Since virtually everything about our way of life moved online, you wouldn’t be blamed for assuming that mail fraud wouldn’t be as common as it used to be. Actually, it’s a method that’s still commonly used in scamming attempts today.
In 2020 alone, the FTC received more than two million reports of mail fraud from consumers, naming imposter scams as the most common types forwarded through the world’s oldest form of long-distance communication.
Been scammed or want to be prepared should it happen to you? Keep reading to learn more about mail fraud, the types to expect, and how you can report it.
Mail fraud simply refers to any type of attempted fraud that’s submitted via the postal system. In the US, this constitutes as a federal and serious crime, not least for the damage it causes. Since it crosses both state and international lines, any mail fraud penalty will be severe, carrying a maximum of $1 million in fines and and up to 30 years in prison.
The three markers of mail fraud are:
The act of committing mail fraud isn’t complete without depriving someone of the thing they’ve worked the hardest for: their money. Manipulation and reliance on the naivety and good will of others are essential components when it comes to parting people with their money, so as you can imagine, it takes a real special breed of person to turn to scamming, no matter how desperate people can be.
For any plan to succeed, there has to be a strategy in place. Over time, there’s been a range of tried-and-tested ways of committing both local and international mail fraud, many of which you’ve likely heard of.
A typical scheme will create a sense of urgency or fear on the part of the receiver, either to send over banking details or to directly forward money via an untraceable payment system like Western Union. The scammer will likely imitate an official company you’re affiliated with or imitate a charity or an organization running a competition.
As mentioned above and no doubt the most obvious marker, the postal system has to be used for any such scam to be labelled as mail fraud. This is especially important because it’s what enables a government to punish mail fraud cases. If it’s committed over the phone or, in most cases, via email, and money is forwarded to the fraudster, it’s likely that no charges will be brought forward.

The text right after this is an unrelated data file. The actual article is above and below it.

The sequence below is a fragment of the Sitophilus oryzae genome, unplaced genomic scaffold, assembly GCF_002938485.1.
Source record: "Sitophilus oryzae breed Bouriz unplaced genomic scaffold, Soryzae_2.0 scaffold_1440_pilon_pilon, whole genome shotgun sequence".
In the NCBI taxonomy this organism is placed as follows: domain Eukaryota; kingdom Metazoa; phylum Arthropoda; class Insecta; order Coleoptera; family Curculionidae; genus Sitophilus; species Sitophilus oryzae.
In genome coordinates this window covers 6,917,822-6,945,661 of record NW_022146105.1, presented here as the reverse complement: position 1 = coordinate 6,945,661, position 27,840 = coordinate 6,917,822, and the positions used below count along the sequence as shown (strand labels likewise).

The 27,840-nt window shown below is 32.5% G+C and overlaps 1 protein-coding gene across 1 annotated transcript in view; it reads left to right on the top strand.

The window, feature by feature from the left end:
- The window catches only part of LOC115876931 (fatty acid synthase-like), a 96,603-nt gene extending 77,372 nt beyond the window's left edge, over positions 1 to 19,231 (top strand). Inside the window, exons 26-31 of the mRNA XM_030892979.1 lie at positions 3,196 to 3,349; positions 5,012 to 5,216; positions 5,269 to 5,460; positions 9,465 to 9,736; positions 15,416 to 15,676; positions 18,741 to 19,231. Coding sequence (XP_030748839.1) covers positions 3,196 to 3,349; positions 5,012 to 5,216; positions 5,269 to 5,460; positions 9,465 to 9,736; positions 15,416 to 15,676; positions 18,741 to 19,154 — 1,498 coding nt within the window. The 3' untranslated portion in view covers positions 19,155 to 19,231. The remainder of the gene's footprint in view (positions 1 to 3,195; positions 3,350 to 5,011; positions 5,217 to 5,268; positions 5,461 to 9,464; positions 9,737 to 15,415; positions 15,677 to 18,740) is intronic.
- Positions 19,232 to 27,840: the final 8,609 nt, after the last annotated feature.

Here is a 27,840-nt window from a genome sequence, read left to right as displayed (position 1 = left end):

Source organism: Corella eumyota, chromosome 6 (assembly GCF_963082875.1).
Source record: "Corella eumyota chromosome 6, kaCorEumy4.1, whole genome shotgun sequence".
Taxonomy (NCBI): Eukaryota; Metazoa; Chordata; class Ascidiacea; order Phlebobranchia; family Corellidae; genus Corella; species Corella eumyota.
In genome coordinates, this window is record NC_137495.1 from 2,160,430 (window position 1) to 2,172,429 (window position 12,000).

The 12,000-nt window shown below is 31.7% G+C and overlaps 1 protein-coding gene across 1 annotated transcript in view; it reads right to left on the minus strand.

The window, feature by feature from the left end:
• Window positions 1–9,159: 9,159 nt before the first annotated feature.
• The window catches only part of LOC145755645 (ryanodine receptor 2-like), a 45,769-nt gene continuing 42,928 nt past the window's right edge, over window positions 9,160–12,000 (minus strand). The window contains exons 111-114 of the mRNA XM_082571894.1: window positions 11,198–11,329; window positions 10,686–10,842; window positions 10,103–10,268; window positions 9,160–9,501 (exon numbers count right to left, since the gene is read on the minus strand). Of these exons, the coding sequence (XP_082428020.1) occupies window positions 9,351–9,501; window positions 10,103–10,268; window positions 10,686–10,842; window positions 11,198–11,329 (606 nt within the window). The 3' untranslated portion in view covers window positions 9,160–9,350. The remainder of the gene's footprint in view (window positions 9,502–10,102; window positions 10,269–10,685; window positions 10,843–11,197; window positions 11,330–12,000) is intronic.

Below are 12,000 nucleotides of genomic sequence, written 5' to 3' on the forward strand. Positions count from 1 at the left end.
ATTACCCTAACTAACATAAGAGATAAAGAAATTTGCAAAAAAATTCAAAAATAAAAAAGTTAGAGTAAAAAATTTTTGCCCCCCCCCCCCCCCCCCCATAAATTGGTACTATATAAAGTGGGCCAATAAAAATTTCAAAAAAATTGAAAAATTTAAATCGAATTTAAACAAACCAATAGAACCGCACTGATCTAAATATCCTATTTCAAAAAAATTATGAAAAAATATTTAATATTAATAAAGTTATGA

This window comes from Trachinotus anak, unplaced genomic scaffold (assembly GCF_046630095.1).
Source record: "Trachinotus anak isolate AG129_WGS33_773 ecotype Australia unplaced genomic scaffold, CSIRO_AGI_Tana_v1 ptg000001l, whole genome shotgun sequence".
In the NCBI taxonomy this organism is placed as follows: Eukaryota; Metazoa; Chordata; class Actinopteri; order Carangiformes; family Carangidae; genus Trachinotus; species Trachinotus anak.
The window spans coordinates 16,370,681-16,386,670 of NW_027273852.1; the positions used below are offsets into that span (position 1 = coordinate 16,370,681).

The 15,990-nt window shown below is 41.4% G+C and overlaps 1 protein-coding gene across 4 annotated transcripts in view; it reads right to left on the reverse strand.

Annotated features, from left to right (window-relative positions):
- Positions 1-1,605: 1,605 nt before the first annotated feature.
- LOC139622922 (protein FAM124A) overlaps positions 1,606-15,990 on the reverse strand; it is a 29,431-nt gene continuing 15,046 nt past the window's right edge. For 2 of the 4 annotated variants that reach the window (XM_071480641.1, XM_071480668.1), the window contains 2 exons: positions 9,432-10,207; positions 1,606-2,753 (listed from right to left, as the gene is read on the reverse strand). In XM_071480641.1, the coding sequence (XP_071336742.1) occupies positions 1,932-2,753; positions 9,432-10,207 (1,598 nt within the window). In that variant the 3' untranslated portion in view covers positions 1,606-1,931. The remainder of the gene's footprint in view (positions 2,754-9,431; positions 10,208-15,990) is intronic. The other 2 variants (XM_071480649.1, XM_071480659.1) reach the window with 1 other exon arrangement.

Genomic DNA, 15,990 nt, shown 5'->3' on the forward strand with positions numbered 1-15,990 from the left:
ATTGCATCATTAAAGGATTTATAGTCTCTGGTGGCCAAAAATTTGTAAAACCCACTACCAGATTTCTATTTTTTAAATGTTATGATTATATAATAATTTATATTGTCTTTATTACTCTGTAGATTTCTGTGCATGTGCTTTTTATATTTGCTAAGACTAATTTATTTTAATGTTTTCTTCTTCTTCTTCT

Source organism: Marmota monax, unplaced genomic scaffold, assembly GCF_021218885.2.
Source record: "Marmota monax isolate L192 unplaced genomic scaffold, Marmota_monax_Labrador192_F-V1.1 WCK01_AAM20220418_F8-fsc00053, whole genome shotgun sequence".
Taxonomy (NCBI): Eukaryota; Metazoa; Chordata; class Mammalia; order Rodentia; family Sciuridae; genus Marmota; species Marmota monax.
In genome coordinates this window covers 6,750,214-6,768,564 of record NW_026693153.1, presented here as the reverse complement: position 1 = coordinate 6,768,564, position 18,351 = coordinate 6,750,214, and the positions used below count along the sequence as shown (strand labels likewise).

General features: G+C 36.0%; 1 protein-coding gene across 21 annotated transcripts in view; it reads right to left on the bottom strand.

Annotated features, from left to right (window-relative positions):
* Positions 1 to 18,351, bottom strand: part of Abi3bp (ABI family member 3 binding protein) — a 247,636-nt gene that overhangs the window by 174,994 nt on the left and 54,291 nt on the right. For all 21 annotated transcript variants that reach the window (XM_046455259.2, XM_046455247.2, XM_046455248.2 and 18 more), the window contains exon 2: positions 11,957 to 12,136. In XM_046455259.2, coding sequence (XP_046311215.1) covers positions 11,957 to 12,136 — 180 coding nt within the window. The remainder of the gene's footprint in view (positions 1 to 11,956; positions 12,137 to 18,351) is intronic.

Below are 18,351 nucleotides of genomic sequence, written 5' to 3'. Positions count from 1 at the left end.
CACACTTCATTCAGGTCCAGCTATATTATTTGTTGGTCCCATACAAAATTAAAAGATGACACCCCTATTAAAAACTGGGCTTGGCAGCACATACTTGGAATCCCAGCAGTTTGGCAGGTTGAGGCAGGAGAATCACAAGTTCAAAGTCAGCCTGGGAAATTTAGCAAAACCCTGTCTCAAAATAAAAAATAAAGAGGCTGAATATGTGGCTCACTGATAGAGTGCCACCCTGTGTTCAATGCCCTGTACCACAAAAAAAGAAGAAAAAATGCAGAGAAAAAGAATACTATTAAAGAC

There’s a reason we shouldn’t trust everything we hear, and that’s an especially important rule in business. Ponzi schemes date as far back to the mid 1800s, even before the name was coined. Under the impression of buying into the next-best business opportunity, innocent people are suckered into parting with their cash on several occasions, simply to line the pockets of the so-called ‘Ponzi’, who then cuts and runs. This is one of the most common mail fraud scams there is.
It can all go wrong in no time at all when it comes to identity theft, and a surprisingly small amount of information is needed to execute it. A few biographical details is all they need to take out loans in your name, to clear out your bank accounts, and to even commit criminal acts in your name. Due to the slow-moving nature of the postal system, by the time your accounts are cleared and you’re being hauled in for charges, the scammers are already eyeing up their next mark.
This could be any documentation that requires forwarding money directly to a sender or, more likely, handing over your banking details. The letters will look just like anything you’d expect to see from your ISP or car insurance policy provider, except they serve only to part you with your personal information. This is one of the common methods used for stealing a person’s identity, also.
If you’re a victim of mail fraud, you should always report it to the fraud organizations in your country to aid them in shutting the scammer down. That being said, you’re unlikely to see your money back since the process is far too slow-moving.
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